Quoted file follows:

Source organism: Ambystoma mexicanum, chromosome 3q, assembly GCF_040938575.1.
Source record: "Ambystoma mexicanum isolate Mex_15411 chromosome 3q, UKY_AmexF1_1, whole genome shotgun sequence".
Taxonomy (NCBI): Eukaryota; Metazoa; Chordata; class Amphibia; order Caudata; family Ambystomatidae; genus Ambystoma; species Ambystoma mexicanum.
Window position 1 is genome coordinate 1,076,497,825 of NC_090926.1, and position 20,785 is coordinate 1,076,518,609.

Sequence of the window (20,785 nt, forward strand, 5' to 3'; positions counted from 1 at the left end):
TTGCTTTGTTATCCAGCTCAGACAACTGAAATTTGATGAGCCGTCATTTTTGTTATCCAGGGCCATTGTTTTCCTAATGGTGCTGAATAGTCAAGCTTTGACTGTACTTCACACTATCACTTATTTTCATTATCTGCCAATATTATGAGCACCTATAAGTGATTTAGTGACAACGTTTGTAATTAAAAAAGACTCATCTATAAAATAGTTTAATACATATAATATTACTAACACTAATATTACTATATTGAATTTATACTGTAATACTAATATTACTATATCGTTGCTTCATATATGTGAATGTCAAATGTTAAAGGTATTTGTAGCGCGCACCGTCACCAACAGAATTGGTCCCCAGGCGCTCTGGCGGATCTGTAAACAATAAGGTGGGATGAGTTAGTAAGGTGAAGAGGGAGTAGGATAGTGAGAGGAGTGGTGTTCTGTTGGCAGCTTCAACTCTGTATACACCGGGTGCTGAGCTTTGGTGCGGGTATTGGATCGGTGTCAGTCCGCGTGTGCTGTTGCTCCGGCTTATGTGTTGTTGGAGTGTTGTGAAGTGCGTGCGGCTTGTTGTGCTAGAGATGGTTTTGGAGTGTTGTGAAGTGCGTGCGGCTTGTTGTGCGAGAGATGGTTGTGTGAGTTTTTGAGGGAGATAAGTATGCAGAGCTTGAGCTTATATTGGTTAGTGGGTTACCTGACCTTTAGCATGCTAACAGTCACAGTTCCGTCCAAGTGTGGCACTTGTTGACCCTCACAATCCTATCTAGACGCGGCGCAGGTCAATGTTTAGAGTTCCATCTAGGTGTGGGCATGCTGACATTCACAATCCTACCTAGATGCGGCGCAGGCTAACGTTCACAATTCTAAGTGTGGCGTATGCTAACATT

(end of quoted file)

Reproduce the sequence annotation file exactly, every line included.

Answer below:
Source organism: Ambystoma mexicanum, chromosome 3q, assembly GCF_040938575.1.
Source record: "Ambystoma mexicanum isolate Mex_15411 chromosome 3q, UKY_AmexF1_1, whole genome shotgun sequence".
Taxonomy (NCBI): Eukaryota; Metazoa; Chordata; class Amphibia; order Caudata; family Ambystomatidae; genus Ambystoma; species Ambystoma mexicanum.
Window position 1 is genome coordinate 1,076,497,825 of NC_090926.1, and position 20,785 is coordinate 1,076,518,609.

Sequence of the window (20,785 nt, forward strand, 5' to 3'; positions counted from 1 at the left end):
TTGCTTTGTTATCCAGCTCAGACAACTGAAATTTGATGAGCCGTCATTTTTGTTATCCAGGGCCATTGTTTTCCTAATGGTGCTGAATAGTCAAGCTTTGACTGTACTTCACACTATCACTTATTTTCATTATCTGCCAATATTATGAGCACCTATAAGTGATTTAGTGACAACGTTTGTAATTAAAAAAGACTCATCTATAAAATAGTTTAATACATATAATATTACTAACACTAATATTACTATATTGAATTTATACTGTAATACTAATATTACTATATCGTTGCTTCATATATGTGAATGTCAAATGTTAAAGGTATTTGTAGCGCGCACCGTCACCAACAGAATTGGTCCCCAGGCGCTCTGGCGGATCTGTAAACAATAAGGTGGGATGAGTTAGTAAGGTGAAGAGGGAGTAGGATAGTGAGAGGAGTGGTGTTCTGTTGGCAGCTTCAACTCTGTATACACCGGGTGCTGAGCTTTGGTGCGGGTATTGGATCGGTGTCAGTCCGCGTGTGCTGTTGCTCCGGCTTATGTGTTGTTGGAGTGTTGTGAAGTGCGTGCGGCTTGTTGTGCTAGAGATGGTTTTGGAGTGTTGTGAAGTGCGTGCGGCTTGTTGTGCGAGAGATGGTTGTGTGAGTTTTTGAGGGAGATAAGTATGCAGAGCTTGAGCTTATATTGGTTAGTGGGTTACCTGACCTTTAGCATGCTAACAGTCACAGTTCCGTCCAAGTGTGGCACTTGTTGACCCTCACAATCCTATCTAGACGCGGCGCAGGTCAATGTTTAGAGTTCCATCTAGGTGTGGGCATGCTGACATTCACAATCCTACCTAGATGCGGCGCAGGCTAACGTTCACAATTCTAAGTGTGGCGTATGCTAACATT